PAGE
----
“WHERE to next” for sheep producers affected by proposed live export industry changes was the theme of a grower group forum at Darkan recently.
Compass Agricultural Alliance (CAA) hosted the meeting which drew 100 attendees and provided an opportunity to discuss current industry issues in a positive space.
CAA president and local producer Tim Harrington said there was a gap in the conversation surrounding the live export industry which was being played out in the media.
“A lot of people are talking about our industry, but the people who are being left out of the conversation are the people most affected by it – the farmers,” Mr Harrington said.
“We want to focus on looking forward to the positive things we can do, which was why we provided the speakers with talking points to drive the discussion towards productivity, rather than towards venting frustration.”
Mr Harrington said he was concerned about preaching to the converted.
“It doesn’t help us as farmers to just be having the conversation with ourselves,” he said.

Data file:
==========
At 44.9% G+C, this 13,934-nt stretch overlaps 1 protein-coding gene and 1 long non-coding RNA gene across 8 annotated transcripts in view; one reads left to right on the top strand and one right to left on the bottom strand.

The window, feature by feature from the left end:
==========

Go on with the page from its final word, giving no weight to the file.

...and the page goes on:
“This forum was a good way for producers to feel like they had a chance to have their say, ask questions and hear from the people who are working on their behalf, but what’s the next step?
“Communicating to the wider public what we do, why we do it and show that we’re not barbarians has to be a priority.”
Representatives from WAFarmers, Pastoralists and Graziers Association of WA and Department of Primary Industries and Regional Development as well as State and Federal politicians provided updates from their perspective and answered questions.
Icon Agriculture’s Andrew Ritchie gave a snapshot of benchmarking data collected from CAA members, demonstrating the potential impact a live export ban would have on producers in the room.
Mr Ritchie said CAA members ran 335,000 ewes which was more than five per cent of the State’s ewe base, so collectively they had a right to be heard in this context.
He said the group collectively produced about 2.5 million kilograms of wool per year and last year sold about 250,000 sheep, of which each business on average sold 4600 head.
“But what I wanted to show you was that in terms of profitable businesses, the top 25pc of my client base on average over the past five years have cropped between 40-60pc of their farm,” he said.
“So if this enterprise was to be impacted, you’d be impacting the whole farm business.